As the debate on the merits of the Government’s proposed Amendments to the existing Broadcast Law wound down on Friday 4 August, 2017, Minister of Public Telecommunications, Cathy Hughes, gave it some people’s perspective. This is the first part of her address to the Parliamentary House.
This Amendment Bill further defines the powers and functions already existing under the
Broadcasting Act of 2011. It seeks to do four very important things:
The substantive Act of 2011, section 18(2)k, Laws of Guyana, says that the Broadcasting Authority requires licensees to “carry a certain percentage of Public Service Broadcast or Development Support Broadcast as public information deemed appropriate as a public service at no cost”.
Public service broadcast has always been mandatory. This Amendment Bill seeks to define what a “certain percentage” would be, and it has been proposed that it should be one in every 24 hours. This amounts to a mere 4% per day.
It is important to note that in most democratic countries of the world, broadcasting enterprises are required to set aside time for public service programming. For instance, the Trinidad & Tobago Telecommunications Act 2001/4 specifies, “The concessionaire shall, on a free-of-charge basis up to a limit of fourteen (14) hours per calendar week and thereafter … transmit any programme, announcement, information or other material which the Government may require to be transmitted as a matter of public interest … such material shall, up to a limit of one hour per day, be transmitted without accompanying advertisements”.
The people of Guyana own the airwaves in Guyana’s air space. Since they are the property of the people, then we the people deserve to have good programming that informs and educates us, and helps to keep us safe in emergency situations.
What is really diabolical and disingenuous is the Opposition behaving as if the concept of public service programming was just made up by this government with ulterior motives. The fact is that Public Service Programming is already a part of the Laws of Guyana, Broadcasting Act of 2011 which was piloted by the PPP government, and passed in Parliament when they had the majority of seats.
Moreover, the Opposition mischievously contends that private broadcasters will be “forced to air government propaganda”. Assuming (and it’s a wild assumption) that such a situation does arise, these proposed Amendments do give to every broadcaster the right to register a complaint/objection with the National Broadcasting Authority if s/he is of the opinion that the material s/he is asked to air does not constitute a public service. S/he also has the right to be heard.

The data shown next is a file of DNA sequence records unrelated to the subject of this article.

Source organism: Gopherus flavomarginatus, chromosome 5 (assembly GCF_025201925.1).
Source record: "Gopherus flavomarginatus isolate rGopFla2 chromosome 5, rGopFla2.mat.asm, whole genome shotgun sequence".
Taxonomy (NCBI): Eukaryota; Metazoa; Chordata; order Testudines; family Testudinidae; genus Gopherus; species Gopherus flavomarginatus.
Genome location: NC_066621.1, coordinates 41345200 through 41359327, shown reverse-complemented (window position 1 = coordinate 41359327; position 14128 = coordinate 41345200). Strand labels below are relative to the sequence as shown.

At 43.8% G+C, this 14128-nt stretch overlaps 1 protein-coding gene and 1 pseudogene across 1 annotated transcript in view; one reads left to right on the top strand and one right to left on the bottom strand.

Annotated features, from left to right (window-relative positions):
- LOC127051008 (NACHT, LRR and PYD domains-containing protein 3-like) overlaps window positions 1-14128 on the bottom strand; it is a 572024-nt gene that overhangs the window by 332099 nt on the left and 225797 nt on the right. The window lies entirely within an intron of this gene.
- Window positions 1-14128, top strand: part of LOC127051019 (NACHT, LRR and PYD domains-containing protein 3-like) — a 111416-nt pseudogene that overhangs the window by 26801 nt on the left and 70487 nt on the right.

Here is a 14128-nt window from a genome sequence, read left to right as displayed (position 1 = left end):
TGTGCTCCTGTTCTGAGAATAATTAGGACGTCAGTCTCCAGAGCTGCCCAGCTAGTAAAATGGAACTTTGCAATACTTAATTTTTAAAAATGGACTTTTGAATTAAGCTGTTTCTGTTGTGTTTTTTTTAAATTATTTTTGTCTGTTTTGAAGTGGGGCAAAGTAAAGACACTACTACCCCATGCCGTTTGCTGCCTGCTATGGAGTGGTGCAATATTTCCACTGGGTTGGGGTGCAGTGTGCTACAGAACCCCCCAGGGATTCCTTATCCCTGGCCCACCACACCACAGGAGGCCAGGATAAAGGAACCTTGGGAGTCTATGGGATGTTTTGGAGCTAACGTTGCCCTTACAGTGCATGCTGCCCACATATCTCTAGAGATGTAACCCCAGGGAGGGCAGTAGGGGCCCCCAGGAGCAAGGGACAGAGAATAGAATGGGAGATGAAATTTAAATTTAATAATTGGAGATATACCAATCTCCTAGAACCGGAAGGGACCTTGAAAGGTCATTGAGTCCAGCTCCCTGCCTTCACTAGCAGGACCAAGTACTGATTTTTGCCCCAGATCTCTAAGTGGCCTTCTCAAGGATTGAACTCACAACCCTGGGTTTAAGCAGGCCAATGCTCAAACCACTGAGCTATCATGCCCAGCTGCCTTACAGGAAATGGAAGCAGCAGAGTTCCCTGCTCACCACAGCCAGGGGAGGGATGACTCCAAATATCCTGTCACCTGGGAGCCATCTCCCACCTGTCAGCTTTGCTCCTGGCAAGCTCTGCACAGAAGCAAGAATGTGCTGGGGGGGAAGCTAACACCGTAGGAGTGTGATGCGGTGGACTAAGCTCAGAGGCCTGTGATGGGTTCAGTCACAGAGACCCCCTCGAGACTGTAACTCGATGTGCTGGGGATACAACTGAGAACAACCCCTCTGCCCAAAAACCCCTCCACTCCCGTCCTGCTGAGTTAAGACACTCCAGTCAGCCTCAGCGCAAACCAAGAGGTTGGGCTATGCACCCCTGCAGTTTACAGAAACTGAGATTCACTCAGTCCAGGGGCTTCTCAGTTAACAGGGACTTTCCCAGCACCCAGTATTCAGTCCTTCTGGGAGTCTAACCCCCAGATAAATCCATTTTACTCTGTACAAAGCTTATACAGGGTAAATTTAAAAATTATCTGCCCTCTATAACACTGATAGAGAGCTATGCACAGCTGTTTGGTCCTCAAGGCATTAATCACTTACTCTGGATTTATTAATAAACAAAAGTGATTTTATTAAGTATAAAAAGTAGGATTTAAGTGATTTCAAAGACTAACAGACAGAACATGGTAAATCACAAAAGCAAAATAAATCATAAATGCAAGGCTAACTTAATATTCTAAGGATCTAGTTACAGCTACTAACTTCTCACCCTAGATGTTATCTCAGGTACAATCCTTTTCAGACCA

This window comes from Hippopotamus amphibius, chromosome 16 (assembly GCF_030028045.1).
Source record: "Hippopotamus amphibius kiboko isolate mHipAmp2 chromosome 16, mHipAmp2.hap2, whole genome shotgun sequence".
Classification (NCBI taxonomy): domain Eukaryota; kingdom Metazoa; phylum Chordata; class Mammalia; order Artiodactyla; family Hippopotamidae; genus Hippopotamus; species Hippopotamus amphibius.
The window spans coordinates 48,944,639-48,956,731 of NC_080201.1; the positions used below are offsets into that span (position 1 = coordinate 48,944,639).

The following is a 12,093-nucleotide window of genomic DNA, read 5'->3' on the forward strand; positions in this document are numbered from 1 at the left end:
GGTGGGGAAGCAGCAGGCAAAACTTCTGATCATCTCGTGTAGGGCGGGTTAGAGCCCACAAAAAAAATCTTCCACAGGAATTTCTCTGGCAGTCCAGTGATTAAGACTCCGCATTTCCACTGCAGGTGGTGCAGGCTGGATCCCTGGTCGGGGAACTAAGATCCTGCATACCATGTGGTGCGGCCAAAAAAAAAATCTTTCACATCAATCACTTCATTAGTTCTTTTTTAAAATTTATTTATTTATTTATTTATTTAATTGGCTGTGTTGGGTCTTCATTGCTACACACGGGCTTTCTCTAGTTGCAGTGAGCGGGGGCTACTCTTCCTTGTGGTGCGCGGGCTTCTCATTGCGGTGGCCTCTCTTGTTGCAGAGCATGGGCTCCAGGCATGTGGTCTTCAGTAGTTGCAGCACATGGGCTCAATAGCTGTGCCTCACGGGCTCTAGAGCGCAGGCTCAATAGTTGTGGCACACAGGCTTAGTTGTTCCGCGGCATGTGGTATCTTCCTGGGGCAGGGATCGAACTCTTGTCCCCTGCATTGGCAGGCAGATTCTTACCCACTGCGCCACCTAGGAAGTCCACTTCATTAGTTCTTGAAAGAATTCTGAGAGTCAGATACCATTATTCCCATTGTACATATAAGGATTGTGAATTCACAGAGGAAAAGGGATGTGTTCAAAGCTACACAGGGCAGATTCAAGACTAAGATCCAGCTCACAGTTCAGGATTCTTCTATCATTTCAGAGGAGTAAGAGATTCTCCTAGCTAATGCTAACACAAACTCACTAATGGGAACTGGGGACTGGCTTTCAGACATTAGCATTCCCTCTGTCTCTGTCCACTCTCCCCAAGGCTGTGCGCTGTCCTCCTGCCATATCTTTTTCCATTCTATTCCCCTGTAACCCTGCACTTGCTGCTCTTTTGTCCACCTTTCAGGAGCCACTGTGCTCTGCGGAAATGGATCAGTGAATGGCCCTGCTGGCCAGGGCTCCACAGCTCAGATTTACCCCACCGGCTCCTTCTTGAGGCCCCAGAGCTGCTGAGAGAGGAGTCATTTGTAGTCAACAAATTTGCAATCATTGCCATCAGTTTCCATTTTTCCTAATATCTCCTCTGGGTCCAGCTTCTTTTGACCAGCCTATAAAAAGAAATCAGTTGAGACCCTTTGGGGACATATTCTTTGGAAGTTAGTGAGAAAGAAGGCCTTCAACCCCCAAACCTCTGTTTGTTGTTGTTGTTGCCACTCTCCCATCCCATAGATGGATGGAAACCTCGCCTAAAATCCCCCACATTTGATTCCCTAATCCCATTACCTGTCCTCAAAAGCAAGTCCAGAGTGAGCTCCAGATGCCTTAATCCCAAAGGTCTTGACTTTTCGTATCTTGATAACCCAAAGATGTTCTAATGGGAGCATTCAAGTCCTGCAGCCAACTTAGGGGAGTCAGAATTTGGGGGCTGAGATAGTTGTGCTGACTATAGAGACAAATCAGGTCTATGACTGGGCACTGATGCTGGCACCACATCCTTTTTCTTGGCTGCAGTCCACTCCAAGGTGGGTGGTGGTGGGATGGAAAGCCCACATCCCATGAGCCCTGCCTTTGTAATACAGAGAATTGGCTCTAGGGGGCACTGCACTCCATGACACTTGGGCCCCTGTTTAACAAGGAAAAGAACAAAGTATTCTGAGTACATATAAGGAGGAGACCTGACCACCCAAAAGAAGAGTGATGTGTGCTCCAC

ONLY IN EMERGENCIES
The opposition needs to be reminded that the Amendments specifically state, “up to sixty minutes”. That is the upper limit and its intent is for the time to be utilized only in the event of emergencies.
One example was the 2005 floods when more than six feet of water sat on the land on the East Coast Demerara for nearly two weeks. The national radio and television station, NCN, was off the air for awhile, and at that time it was vitally important for the Health Ministry to send messages to the people, particularly about Leptospirosis.
The electricity company had to get life-saving advisories to the residents who were trapped on the second floor of their homes since the ground floors and their electrical appliances were under water. GWI and the Civil Defence Commission had equally important information to send out, and everyone had to use privately-owned television stations for awhile.
It was a credit to GPL that they kept the power on throughout the ordeal. One TV station owner had devoted more than 10 hours of its broadcast day, for several days, to public messaging, showing videos, and even joining the distribution of food and sundries.
PRODUCTION IS GOVERNMENT’S RESPONSIBILITY
In most parts of the free world, private broadcasters produce their own programming, set their own logs. They work with specific requirements, e.g. a limited number of words for a 15, 30, 45 or 60 second advertisement or announcement, irrespective of its origin. Time is the broadcasters’ commodity. Even NCN, the nation’s station, works with strict adherence to time. Most stations employ script writers to produce quality messages with the right rhythm and wording. This will remain the forte of NCN, so the objections are moot!
I began my own career as a broadcaster and have worked extensively with both the public and private media. It is well known that it is no easy task to produce any TV or radio programme, commercial, PSA, or an hour-long programme that is on-message. That requires a lot of resources, skill and time. Therefore, I take umbrage with the accusation (a red herring) that these amendments would require private media houses to produce 60 minute programmes for the government.
It is not so incomprehensible that the Opposition objects to the article that prohibits hate speech, racial incitement and terror threats. In fact, the “learned gentleman” (Jagdeo) has been adamant that since the words “hate speech” and “racial incitement” appear in other pieces of legislation, then it is unnecessary to have them in these Broadcast Amendments. Well, we wish that the ‘learned gentleman’ would comprehend the fact that because the Laws of Guyana cover many, many subject areas, reiterating them in the Broadcast Act underlines their utter importance.
(To be continued)
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